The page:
Video | Agriculture | Confidence | Economy | Energy | Employment | Finance | Media | Property | RBNZ | Science | SOEs | Tax | Technology | Telecoms | Tourism | Transport | Search

 

Skycity: Annual Profit Of $120.1 Million

21 August 2006

Skycity Entertainment Group Announces Annual Profit Of $120.1 Million

SKYCITY

Entertainment Group has celebrated ten years of operation with a profit of $120.1 million for the year ended 30 June 2006, up 13% on 2005. This is at the upper end of expectations and reflects a good performance from SKYCITY’s key businesses. Revenue growth is up 12% from $678 million in 2005 to $758 million in 2006. Group earnings before income tax, depreciation and amortisation (EBITDA) are up 6% to $295 million, from $279 million in 2005.

“In the past ten years, SKYCITY has grown from a single construction site in Auckland to become a trans-Tasman entertainment and leisure business. We now have $1.7 billion in assets spanning tourism, cinema complexes, hotel and conference accommodation and casinos. It is a strong, truly diversified fun and entertainment brand,” SKYCITY Managing Director Evan Davies says. Mr Davies describes the 2006 result as a good one, given the environmental and regulatory challenges faced.


“Our strategy has been to invest in existing facilities and diversify our entertainment interests while maintaining strong capital management. This is generating new revenues and means we are well-placed for growth into 2007,” he says.

“This has, without question, been a challenging year with the impact of the smoking restrictions in New Zealand and Adelaide and ongoing regulatory measures. However the results show New Zealand operations have largely recovered from the impact of the smoking ban.” “We’ve had pleasing performances from our Australian businesses. SKYCITY Adelaide continued its first half momentum, with EBITDA up 53% on FY05 to $A27.3 million, while Darwin has benefited from positive economic growth under SKYCITY management.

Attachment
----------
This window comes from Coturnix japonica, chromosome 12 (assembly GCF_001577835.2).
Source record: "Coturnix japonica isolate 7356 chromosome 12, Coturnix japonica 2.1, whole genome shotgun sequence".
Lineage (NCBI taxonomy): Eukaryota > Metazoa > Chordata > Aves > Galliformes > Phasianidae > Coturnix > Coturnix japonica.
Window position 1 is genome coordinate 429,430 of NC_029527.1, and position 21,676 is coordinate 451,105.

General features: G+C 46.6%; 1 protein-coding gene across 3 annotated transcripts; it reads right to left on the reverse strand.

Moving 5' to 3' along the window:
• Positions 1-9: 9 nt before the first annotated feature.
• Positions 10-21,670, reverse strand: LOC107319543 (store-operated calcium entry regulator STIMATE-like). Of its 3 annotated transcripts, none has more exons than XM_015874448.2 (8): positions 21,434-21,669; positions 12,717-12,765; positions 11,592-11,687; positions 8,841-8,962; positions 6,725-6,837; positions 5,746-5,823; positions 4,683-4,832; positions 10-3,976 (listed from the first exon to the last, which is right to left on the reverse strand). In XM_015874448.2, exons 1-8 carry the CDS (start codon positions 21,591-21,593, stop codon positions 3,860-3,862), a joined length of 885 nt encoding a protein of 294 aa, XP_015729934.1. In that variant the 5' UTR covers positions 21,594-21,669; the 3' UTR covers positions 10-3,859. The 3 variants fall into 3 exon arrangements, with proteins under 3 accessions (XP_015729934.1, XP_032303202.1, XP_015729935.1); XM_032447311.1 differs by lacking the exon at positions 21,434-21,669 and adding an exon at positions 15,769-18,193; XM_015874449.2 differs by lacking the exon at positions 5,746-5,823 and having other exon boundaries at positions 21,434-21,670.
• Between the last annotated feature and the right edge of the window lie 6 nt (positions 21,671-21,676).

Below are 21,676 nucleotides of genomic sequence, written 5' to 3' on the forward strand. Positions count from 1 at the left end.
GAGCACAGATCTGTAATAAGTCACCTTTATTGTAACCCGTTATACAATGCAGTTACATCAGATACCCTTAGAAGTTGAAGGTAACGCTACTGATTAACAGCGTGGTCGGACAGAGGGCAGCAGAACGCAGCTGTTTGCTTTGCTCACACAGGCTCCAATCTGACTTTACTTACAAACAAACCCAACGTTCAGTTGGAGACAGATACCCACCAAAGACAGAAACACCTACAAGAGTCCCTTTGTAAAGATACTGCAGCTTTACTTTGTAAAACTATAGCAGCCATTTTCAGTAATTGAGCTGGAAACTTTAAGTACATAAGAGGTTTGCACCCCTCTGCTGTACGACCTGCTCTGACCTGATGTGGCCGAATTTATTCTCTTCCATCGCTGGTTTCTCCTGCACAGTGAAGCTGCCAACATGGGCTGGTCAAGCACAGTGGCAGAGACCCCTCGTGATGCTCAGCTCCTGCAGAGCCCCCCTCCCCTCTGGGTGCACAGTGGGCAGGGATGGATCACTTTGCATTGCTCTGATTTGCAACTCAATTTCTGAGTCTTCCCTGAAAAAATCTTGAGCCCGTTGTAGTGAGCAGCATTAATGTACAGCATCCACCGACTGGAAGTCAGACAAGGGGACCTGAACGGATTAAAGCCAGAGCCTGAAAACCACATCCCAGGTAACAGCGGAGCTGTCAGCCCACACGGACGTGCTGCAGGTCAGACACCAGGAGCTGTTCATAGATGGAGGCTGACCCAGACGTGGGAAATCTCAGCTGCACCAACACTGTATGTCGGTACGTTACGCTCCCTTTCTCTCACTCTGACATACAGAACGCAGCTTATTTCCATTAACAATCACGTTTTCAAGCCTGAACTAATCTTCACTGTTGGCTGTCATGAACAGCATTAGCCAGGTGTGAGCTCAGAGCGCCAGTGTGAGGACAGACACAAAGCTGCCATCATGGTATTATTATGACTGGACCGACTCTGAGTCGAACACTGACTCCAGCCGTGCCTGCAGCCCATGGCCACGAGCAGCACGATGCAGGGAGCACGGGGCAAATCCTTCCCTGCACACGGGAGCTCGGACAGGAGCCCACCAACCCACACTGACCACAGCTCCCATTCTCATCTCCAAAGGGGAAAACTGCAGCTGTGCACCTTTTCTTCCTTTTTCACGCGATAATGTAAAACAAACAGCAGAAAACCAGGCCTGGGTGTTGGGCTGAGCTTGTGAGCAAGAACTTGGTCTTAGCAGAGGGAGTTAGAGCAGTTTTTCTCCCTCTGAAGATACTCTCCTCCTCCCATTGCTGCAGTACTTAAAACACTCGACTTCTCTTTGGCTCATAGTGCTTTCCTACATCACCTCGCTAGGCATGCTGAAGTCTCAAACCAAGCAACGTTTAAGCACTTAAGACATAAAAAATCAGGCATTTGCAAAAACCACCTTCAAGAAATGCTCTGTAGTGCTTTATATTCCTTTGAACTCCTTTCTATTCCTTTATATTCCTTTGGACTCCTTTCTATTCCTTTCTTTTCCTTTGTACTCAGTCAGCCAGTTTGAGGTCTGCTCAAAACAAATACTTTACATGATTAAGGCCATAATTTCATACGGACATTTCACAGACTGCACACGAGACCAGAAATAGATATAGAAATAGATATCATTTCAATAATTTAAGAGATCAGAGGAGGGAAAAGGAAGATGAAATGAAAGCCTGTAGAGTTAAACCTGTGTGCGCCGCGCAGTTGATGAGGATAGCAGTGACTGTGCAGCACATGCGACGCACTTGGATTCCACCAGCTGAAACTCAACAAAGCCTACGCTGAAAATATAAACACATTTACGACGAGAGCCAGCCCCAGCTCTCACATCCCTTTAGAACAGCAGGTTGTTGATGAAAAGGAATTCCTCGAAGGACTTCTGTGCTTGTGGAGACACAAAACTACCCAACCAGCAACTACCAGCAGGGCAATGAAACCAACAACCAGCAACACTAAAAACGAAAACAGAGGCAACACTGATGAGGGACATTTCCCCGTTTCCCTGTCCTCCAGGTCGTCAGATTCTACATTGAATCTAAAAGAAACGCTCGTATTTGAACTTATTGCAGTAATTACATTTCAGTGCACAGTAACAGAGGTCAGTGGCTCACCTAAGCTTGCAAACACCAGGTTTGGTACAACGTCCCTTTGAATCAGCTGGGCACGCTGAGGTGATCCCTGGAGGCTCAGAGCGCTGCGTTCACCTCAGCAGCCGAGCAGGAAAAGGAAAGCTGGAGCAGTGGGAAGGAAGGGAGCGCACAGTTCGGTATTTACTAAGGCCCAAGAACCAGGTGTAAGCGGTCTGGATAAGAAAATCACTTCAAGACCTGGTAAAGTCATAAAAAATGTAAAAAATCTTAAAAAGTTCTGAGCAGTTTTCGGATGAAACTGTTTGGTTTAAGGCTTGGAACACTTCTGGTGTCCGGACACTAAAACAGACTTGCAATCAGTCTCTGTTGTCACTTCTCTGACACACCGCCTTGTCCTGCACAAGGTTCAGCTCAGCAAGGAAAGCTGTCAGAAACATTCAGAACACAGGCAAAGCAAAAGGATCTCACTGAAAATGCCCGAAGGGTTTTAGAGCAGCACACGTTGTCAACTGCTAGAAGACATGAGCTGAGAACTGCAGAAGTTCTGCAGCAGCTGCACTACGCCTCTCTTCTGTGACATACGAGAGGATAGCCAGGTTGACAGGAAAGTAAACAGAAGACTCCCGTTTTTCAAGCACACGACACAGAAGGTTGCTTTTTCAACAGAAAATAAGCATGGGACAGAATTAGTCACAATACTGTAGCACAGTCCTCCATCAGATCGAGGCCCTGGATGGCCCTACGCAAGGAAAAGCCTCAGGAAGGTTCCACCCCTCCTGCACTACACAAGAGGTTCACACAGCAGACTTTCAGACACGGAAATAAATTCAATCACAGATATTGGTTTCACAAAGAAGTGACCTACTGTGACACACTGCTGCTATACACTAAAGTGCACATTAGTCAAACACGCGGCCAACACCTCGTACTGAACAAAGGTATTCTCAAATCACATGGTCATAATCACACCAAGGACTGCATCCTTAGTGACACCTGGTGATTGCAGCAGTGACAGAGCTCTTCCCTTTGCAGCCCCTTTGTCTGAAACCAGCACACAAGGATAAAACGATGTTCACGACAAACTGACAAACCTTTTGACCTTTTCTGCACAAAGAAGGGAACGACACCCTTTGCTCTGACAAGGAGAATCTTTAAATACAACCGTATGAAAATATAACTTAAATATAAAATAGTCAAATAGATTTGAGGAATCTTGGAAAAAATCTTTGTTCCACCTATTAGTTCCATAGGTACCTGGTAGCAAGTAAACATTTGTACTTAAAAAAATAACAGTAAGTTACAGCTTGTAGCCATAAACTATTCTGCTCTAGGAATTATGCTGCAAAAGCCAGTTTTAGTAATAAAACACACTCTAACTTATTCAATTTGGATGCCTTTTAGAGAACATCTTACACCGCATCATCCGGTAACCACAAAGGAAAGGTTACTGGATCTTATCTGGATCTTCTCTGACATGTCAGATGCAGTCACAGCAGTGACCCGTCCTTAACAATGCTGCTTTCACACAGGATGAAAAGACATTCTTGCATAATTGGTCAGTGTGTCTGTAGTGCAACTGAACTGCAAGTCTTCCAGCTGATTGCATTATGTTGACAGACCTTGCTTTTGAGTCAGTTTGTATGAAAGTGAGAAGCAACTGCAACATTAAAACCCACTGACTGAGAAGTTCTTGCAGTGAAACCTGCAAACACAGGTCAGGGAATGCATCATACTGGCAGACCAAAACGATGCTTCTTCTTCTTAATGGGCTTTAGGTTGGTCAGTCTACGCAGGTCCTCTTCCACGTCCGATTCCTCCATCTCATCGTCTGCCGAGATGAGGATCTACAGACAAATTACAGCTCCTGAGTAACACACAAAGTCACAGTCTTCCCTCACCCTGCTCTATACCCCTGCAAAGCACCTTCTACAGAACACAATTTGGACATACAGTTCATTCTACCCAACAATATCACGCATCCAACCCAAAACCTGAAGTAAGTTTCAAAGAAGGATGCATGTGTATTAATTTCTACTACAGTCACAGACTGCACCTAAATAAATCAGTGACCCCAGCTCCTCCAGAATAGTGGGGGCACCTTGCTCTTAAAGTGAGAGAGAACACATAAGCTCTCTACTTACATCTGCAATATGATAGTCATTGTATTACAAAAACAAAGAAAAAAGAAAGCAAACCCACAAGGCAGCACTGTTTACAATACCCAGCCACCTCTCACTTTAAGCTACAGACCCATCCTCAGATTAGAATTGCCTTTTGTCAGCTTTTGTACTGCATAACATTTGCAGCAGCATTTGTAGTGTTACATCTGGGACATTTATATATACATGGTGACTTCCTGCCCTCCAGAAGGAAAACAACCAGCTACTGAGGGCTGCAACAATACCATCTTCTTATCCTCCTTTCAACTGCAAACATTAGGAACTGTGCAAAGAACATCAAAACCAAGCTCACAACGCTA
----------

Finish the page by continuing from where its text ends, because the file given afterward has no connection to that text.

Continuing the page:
In New Zealand, SKYCITY Auckland and Hamilton both delivered good revenue results, boosted by full year figures from the Grand Hotel in Auckland and the purchase of the Riverside Entertainment Centre in Hamilton.” 90% of profits distributed to shareholders Investors will continue to share in SKYCITY’s performance with 90% of the profit returned to shareholders through a final distribution of 14 cents per share (cps). This means the total distribution for 2006 is 26cps, compared to 24cps in 2005. As announced by SKYCITY in January, this distribution will be in the form of non-taxable bonus shares. The record date for the distribution bonus issue will be 8 September 2006, with payment on 6 October. A fully-imputed cash alternative to the bonus issue will be available to shareholders, who can elect to participate in an off-market buyback of all or some of their allocation of bonus shares. 2006 highlights •

Strong revenue growth for SKYCITY Auckland, with non-gaming revenues up 20% and gaming revenues up 5%, despite the smoking ban. • A turnaround performance from Adelaide Casino as a result of investment in new facilities. • Double-digit growth in earnings before income tax (EBIT) for SKYCITY Hamilton and SKYCITY Darwin. • The purchase of Village Roadshow’s New Zealand and Fijian cinema assets.